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Declarative Debugging with

The Transparent Prolog Machine (TPM)

Mike Brayshaw and Marc Eisenstadt

Human Cognition Research Laboratory
The Open University
Milton Keynes MK7 6AA, UK

ECAI-88 Paper Submission, February, 1988

Abstract: The underlying philosophy of the Transparent Prolog Machine (TPM) is that it should serve as a medium for visualising the execution of Prolog programs in a manner which is rigorously faithful to the internal behaviour of the Prolog interpreter. It is therefore highly biased towards the procedural account of Prolog execution. Although this is useful for certain types of practical program debugging, a true logic programming paradigm demands a more declarative account. Since TPM already incorporates special displays to show unification details and goal outcomes, a straightforward extension enables the user to intervene to say whether a particular unification (or indeed any particular goal outcome) was desirable ('thumbs up') or undesirable ('thumbs down'). This intervention can take place either during 'live'
execution, or else retrospectively, after execution is complete. This technique can be
combined with a selective highlighting facility which takes the user directly to a particular context-sensitive point in the execution history, and with TPM's 'replay' facility which allows execution to be played forward or backward at different speeds and different grain-sizes of
analysis. The combination of techniques enables the user to mix a truly declarative debugging style for clean logic programs with a procedural style for those cases which demand it. The paper presents worked examples of this new mixed paradigm.

Section: Logic Programming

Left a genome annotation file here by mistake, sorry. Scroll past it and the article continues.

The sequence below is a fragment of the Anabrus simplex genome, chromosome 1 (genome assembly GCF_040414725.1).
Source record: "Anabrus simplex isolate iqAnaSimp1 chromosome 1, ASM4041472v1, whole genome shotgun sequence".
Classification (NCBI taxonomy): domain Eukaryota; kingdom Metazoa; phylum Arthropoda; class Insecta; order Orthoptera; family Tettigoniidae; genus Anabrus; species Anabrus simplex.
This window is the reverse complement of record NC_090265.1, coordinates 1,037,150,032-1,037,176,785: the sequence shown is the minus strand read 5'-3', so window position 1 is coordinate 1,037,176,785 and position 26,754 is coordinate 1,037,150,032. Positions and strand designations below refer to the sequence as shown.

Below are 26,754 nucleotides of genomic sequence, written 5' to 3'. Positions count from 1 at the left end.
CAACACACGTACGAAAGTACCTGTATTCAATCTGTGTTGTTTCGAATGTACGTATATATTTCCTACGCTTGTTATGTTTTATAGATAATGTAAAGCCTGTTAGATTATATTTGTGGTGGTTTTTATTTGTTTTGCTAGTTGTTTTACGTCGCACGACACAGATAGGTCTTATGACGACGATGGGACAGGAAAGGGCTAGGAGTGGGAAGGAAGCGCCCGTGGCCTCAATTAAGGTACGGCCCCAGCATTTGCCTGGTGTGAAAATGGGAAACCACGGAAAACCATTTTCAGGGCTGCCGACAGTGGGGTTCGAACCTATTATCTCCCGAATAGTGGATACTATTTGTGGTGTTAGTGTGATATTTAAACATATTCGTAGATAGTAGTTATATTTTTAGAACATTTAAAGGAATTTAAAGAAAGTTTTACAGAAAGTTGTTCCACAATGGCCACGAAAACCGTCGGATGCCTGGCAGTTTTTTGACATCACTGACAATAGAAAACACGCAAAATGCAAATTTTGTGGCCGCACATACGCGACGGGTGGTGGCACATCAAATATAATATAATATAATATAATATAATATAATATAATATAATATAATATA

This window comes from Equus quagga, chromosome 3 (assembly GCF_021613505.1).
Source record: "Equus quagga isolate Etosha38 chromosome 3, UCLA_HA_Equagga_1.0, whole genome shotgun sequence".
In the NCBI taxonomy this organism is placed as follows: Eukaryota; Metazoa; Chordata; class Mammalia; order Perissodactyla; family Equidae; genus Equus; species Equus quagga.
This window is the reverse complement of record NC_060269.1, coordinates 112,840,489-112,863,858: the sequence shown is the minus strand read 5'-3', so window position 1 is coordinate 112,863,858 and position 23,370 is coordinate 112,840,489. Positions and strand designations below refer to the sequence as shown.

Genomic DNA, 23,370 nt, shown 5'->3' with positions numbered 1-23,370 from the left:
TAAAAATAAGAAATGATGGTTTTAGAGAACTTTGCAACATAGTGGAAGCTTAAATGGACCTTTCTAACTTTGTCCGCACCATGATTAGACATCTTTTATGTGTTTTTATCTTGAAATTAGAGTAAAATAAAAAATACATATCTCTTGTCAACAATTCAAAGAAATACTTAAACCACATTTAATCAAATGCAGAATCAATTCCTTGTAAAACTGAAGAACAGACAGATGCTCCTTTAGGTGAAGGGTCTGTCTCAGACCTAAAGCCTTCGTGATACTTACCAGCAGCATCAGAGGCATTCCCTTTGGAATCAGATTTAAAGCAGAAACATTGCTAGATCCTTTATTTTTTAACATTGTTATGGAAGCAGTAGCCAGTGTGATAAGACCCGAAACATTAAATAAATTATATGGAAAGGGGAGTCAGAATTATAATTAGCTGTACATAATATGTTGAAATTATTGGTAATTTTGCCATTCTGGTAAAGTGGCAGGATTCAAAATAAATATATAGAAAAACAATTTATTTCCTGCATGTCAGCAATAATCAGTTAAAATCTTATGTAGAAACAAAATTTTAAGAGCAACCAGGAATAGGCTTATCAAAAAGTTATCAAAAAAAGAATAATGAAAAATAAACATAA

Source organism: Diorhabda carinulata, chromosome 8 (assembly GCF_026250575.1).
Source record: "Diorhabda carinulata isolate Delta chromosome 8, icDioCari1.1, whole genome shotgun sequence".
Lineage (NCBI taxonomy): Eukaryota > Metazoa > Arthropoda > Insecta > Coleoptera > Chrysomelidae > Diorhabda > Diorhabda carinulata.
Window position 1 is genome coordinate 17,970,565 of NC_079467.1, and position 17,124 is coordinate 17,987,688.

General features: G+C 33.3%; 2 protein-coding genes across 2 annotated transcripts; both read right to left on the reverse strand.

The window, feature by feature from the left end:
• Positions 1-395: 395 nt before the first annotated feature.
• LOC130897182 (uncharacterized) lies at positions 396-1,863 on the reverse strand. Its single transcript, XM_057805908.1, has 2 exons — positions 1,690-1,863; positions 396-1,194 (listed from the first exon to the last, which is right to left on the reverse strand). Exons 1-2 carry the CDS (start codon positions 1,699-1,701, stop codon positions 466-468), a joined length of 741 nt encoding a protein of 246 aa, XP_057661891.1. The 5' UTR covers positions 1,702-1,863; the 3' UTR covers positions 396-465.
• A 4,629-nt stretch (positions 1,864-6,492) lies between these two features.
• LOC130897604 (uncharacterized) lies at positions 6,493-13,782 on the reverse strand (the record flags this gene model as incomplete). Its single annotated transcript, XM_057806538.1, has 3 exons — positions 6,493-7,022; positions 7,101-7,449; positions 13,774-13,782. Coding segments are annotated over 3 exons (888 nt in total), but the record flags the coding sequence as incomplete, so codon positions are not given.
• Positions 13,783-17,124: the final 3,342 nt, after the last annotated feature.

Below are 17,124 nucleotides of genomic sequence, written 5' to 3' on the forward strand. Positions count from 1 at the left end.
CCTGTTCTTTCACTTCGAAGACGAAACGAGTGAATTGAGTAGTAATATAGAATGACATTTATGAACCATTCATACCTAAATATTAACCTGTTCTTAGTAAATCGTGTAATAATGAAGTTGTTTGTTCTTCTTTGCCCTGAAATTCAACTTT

Length: 5000 Words

1 Introduction

The Transparent Prolog Machine (TPM) was introduced in (Eisenstadt and Brayshaw 1986; 1987) as a method of graphically displaying the execution of Prolog programs. The original conception of TPM emphasised fidelity to the underlying workings of the Prolog interpreter. While this provides many convenient conceptual 'hooks' for both novice learners and expert debuggers, it weds TPM overwhelmingly to a procedural account of Prolog execution.
Ideally, logic programs can be looked at declaratively, and divorced from the underlying execution machinery. Our aim in this paper is to show how straightforward extensions to TPM enable it to handle both declarative and procedural debugging styles. The key insights which drive this work are (a) that Prolog programming in practice involves the integration of both declarative and procedural techniques, and (b) user intervention in the form of 'thumbs up' or 'thumbs down' indications at critical points in the TPM animated display can provide vital 'anchor points' from which a declarative analysis of program behaviour can be performed.

Our work draws from the existing work in declarative debugging (Shapiro, 1982; Lloyd, 1986). The use of terms instead of literals as the basis for driving the bug location and the location algorithm are taken from rational debugging (Pereira,1986). Where we differ is in the graphical nature of the interaction and the intergration of such a debugging methodology into a large debugging system. The use of a stored trace history is also used by (Huntback, 1987; Sterling and Shapiro, 1986). In this paper we shall use the term declarative debugging to include both rational and algorithmic approaches.